Why the First Lady’s style matters most in American fashion – Footwear News

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As a new administration prepares to begin its term, all eyes will be on the next First Lady, Jill Biden. What she wears over the next four years is likely to influence how the public perceives not only her, but also her husband Joe Biden’s leadership style.

Although not an actual requirement, it has long been the position and tradition of the First Lady to use fashion symbolism to convey, through the power of the image, attitudes, general themes and messages of a US presidential administration. Until a woman achieves the highest office of the presidency herself – and/or traditional gendered fashion conformities are shattered by a president – ​​this legacy is likely to continue as it does. has been doing for centuries.

When Dolley Madison married James Madison in 1794, she traded in her dark Quaker attire for a more ornate royal-influenced look that helped her become a social expert in the Jefferson era. When her husband was elected president in 1809, Dolley hosted the first inaugural ball.

Jackie Kennedy’s regal, feminine looks may have been all the rage in the early ’60s, but they also sealed her murdered husband’s fairy tale “Camelot” legacy forever and in style. Even though the former first lady has moved on to new husbands and a new look, it was her days in the White House, pillbox hat and white gloves in hand, that cemented her status as a style icon forever. .


Jackie and John F. Kennedy.

CREDIT: WWD

Nancy Reagan’s sequined dresses and bouclé jackets helped define not only ’80s excess, but also the celebrity influence of the presidency. The Reagans regularly dated everyone from Frank Sinatra and Elizabeth Taylor to Michael Jackson.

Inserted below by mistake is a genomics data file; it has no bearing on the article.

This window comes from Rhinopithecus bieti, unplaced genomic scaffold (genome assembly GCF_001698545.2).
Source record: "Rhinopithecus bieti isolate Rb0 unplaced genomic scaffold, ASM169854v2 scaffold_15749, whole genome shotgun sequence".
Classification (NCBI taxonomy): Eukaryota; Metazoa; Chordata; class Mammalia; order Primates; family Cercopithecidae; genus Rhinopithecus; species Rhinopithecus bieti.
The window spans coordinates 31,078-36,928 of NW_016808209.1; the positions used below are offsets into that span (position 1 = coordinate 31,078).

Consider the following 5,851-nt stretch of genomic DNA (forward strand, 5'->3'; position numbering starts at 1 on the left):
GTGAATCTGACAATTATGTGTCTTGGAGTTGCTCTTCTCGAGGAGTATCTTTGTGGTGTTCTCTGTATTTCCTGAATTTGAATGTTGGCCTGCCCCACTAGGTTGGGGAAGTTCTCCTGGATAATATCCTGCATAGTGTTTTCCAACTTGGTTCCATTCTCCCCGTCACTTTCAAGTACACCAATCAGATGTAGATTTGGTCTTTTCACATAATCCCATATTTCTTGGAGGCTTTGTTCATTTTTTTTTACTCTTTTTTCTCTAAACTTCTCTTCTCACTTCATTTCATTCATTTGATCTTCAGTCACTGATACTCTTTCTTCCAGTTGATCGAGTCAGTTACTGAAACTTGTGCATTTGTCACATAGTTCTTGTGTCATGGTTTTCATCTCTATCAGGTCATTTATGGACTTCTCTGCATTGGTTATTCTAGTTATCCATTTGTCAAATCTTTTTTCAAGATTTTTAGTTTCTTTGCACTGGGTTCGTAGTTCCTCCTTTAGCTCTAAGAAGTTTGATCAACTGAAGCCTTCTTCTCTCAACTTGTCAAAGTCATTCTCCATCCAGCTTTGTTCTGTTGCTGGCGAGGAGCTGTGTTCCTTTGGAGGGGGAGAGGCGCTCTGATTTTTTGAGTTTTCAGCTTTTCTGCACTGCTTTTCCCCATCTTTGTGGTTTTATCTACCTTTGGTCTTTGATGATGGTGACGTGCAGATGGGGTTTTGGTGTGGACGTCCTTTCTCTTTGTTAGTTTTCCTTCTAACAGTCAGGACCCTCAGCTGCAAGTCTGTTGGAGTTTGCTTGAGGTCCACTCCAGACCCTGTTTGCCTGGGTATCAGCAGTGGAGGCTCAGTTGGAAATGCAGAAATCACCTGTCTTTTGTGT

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Nancy and Ronald Reagan at an inaugural ball.

CREDIT: AP Images

Hillary Clinton’s outfits of power during the White House era — even amid public scrutiny that scrutinized her every fashion and beauty experimentation and despite more personal controversy — helped establish the Clintons as the ultimate political power couple. In the following administration, Laura Bush’s bright but modest skirts kept her firmly in the First Lady’s role as the first teacher.


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Clinton in Paris during her husband’s first presidential term.

CREDIT: AP Images

Fashion has always played a role in the public opinion of a First Lady. But it was during Michelle Obama’s time in the role that the fashion industry began to pay greater attention to every event and outing, with brands positioning themselves more strategically in alignment not just with the carpet red but with the White House.

More recently, Melania Trump’s outfit choices, from her campaign blouse to the Republican National Convention military outfit (and let’s not forget the infamous Zara jacket in between) have read like Marie Antoinette’s hypberbol – but also as clothing puzzles for a woman who refuses to be defined by her clothing choices or her marriage.


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Melania Trump on Inauguration Day 2017.

CREDIT: AP Images

As inauguration day approaches, Jill Biden has already embraced the tradition of wearing American designers — and young independents at that. What she wears and who she wears will not only convey symbolic messages; it could also give the opportunity for global visibility to the brands she chooses, as was the case for creators like Jason Wu with Michelle Obama.


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Jill Biden on the eve of the inauguration, 2021.

CREDIT: AP Images

Click through to check out some of the best First Lady outfits in US history.

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